Then on Wednesday, she comes to tell me it’s the next day! Planning ahead hasn’t really caught on here in many ways. She couldn’t really explain where it was however, so we went over to the AA’s office to get some help. It transpired that I had misinterpreted the wedding ring sign language and the party was actually an engagement party. My AA sent an email with the name of the location in Arabic so we could get it to the driver. Saudi doesn’t use addresses, but this building (I was told) was known to every Saudi in Tabuk because it is used for all the weddings.

Once the times and locations were sorted out, next I had to figure out what to wear. Saudi weddings and engagement parties are a real excuse to dress to the nines. All those stores I pass in the malls that sell decadent evening gowns are catering to the wedding crowd. I myself had no such beautiful gown, the majority of my wardrobe is tailored around the school dress code, or my weekend adventure needs, neither of which is fancy.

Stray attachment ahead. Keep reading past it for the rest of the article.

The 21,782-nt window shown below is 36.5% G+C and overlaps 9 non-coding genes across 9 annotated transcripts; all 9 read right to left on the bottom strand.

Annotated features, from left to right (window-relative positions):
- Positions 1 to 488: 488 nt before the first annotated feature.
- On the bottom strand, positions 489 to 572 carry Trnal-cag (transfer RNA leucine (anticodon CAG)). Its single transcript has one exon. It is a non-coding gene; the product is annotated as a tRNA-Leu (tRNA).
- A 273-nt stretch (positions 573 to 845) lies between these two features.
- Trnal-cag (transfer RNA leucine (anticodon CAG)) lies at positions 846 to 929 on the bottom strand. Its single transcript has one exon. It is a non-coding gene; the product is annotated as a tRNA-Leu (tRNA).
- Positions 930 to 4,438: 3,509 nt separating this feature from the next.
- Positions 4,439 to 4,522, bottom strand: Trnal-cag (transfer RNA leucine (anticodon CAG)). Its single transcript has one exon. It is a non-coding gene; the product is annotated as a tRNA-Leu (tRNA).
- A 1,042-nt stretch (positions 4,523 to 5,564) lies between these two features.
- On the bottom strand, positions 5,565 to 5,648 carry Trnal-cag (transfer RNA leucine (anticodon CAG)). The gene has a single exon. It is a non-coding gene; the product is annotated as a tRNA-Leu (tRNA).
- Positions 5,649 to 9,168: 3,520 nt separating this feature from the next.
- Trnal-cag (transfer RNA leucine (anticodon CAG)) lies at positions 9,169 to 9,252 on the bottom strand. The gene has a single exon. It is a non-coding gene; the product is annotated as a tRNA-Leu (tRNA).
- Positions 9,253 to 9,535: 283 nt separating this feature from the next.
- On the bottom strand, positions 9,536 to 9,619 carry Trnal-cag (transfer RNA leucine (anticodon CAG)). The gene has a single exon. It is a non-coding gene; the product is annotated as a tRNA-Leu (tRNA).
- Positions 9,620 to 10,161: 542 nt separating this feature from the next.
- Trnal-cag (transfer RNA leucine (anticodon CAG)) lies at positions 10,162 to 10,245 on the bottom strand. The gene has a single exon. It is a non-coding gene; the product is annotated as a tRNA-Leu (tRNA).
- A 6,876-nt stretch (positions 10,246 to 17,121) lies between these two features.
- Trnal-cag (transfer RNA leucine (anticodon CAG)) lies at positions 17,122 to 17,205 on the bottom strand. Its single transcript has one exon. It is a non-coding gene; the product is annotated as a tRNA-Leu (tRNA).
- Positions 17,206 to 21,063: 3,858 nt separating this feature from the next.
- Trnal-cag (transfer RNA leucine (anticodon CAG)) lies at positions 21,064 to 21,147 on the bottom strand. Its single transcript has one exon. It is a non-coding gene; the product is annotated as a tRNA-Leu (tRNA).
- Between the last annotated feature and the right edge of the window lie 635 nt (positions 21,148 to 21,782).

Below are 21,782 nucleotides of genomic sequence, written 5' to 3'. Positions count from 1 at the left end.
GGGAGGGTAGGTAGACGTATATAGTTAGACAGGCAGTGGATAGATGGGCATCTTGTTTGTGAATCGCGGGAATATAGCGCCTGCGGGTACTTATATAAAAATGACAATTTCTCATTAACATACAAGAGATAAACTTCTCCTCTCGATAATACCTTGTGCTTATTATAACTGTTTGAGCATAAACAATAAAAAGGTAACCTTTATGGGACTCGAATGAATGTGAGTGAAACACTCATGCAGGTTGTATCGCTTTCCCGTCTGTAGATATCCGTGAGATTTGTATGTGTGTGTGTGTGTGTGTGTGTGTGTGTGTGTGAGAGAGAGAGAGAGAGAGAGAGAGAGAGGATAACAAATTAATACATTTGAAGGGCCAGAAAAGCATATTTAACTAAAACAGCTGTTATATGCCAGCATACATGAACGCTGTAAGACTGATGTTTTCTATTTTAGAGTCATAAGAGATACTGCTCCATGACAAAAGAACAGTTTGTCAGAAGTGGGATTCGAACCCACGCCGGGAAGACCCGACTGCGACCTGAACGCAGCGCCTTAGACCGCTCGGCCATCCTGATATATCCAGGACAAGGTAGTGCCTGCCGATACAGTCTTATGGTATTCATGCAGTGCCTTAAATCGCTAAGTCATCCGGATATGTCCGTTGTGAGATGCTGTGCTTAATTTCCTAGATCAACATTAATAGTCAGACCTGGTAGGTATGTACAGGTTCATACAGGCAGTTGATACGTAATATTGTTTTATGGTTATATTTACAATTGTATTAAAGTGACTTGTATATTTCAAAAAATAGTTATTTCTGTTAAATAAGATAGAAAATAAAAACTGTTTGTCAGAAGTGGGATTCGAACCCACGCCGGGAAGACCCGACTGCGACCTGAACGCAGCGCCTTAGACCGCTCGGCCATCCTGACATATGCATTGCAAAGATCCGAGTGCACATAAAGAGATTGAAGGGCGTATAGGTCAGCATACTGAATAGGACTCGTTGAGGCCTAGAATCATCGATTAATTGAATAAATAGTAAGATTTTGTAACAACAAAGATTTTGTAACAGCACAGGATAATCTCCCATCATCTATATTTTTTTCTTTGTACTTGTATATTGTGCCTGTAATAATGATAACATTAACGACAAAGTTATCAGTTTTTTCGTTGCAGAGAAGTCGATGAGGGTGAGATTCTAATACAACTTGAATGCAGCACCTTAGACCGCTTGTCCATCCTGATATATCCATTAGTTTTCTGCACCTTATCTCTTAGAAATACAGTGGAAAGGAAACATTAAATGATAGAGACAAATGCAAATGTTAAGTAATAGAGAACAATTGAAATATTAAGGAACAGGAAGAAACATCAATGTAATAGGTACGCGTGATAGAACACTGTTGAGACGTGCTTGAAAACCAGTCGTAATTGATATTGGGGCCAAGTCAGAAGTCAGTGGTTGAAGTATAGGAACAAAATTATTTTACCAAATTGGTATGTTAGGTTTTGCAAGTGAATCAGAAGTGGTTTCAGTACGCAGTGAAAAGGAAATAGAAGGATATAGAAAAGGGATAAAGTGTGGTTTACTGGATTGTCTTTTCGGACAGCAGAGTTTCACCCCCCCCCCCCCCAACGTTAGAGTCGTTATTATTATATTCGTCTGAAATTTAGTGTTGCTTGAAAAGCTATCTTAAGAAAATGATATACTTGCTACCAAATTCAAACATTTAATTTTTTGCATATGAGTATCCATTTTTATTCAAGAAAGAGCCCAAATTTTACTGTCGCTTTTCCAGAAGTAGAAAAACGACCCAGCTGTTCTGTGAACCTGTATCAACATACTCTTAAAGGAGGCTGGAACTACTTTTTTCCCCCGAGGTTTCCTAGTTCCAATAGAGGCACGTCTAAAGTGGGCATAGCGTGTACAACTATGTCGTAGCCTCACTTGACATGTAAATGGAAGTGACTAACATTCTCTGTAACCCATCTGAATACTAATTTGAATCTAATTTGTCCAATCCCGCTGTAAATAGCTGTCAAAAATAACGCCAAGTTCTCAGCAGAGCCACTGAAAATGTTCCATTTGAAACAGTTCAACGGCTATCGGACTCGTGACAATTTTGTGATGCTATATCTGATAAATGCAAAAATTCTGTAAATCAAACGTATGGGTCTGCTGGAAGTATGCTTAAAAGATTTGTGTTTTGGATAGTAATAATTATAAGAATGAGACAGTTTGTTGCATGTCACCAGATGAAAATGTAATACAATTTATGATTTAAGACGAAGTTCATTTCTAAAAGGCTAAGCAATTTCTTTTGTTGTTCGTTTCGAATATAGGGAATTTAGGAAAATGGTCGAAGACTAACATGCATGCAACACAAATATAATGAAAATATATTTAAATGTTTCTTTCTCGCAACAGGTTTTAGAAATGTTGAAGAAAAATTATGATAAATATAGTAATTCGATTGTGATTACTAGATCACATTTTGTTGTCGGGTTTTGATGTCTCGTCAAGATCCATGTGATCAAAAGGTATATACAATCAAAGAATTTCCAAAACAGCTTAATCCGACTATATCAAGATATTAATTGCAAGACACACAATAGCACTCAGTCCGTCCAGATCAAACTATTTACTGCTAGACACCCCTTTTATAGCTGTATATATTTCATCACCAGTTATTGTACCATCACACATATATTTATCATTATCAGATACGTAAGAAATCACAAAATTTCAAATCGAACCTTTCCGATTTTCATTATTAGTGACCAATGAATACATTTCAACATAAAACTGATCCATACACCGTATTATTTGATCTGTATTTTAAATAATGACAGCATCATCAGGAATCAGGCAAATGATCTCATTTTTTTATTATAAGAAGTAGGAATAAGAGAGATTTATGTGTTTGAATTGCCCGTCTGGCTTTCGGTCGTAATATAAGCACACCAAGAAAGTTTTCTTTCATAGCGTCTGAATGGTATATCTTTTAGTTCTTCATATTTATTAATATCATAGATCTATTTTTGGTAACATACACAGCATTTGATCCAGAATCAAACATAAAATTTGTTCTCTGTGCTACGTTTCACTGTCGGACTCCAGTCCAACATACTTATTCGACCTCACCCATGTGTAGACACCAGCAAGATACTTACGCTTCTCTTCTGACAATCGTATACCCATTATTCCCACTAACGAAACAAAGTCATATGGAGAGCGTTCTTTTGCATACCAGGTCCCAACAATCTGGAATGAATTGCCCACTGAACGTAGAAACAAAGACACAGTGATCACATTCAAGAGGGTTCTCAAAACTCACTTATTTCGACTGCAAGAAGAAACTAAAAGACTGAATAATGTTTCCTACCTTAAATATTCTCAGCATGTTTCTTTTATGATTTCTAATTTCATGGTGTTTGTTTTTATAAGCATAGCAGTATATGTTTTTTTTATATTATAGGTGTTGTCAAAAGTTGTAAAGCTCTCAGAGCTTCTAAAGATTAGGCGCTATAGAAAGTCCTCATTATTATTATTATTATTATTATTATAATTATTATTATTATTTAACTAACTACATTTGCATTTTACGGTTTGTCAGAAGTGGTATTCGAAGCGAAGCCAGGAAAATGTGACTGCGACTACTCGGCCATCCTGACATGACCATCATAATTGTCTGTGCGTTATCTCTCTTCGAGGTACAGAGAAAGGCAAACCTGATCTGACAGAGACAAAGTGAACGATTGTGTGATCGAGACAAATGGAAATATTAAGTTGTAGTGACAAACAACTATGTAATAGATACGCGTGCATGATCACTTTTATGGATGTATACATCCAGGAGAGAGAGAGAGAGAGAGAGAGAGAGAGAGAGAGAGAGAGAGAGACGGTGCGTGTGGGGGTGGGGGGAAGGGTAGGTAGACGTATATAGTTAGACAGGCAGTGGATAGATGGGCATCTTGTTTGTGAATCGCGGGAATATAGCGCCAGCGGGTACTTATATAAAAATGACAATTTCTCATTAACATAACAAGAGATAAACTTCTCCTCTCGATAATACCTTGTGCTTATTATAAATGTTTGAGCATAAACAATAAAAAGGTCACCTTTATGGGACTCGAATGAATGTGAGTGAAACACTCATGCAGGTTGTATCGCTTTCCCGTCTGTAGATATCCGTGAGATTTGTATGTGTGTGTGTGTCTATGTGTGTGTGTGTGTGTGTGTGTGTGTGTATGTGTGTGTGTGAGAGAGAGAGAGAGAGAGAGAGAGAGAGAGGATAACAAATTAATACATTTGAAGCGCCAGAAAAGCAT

Fortunately, I had just found a beautiful black velvet skirt on sale the week before. I had thought it was just going to sit in storage until it was time to go back to the much cooler PNW, but I decided it would be a good choice for a formal party. Sadly, all my non-stretchy blouses that had been sitting in the back of my closet as too hot/formal for school wear had mysteriously become slightly too tight to be flattering. Something about spending the holidays away from home may have led to a serious reliance on comfort food. I managed to find some stretchier tops that could be dressed up decently by the right hair and jewelry, and made a solid determination to curtail my afternoon snacking.

I didn’t have time to go to a salon, so I had to rely on a classic French braid ending in a bun topped off with one of my velvet and sparkly scrunchies from China. Long dangly earrings, and bracelets and rings on both hands finished off the outfit. I went for dramatic eye makeup since it was a late night affair. (It would turn out I had some of the most understated eye makeup there).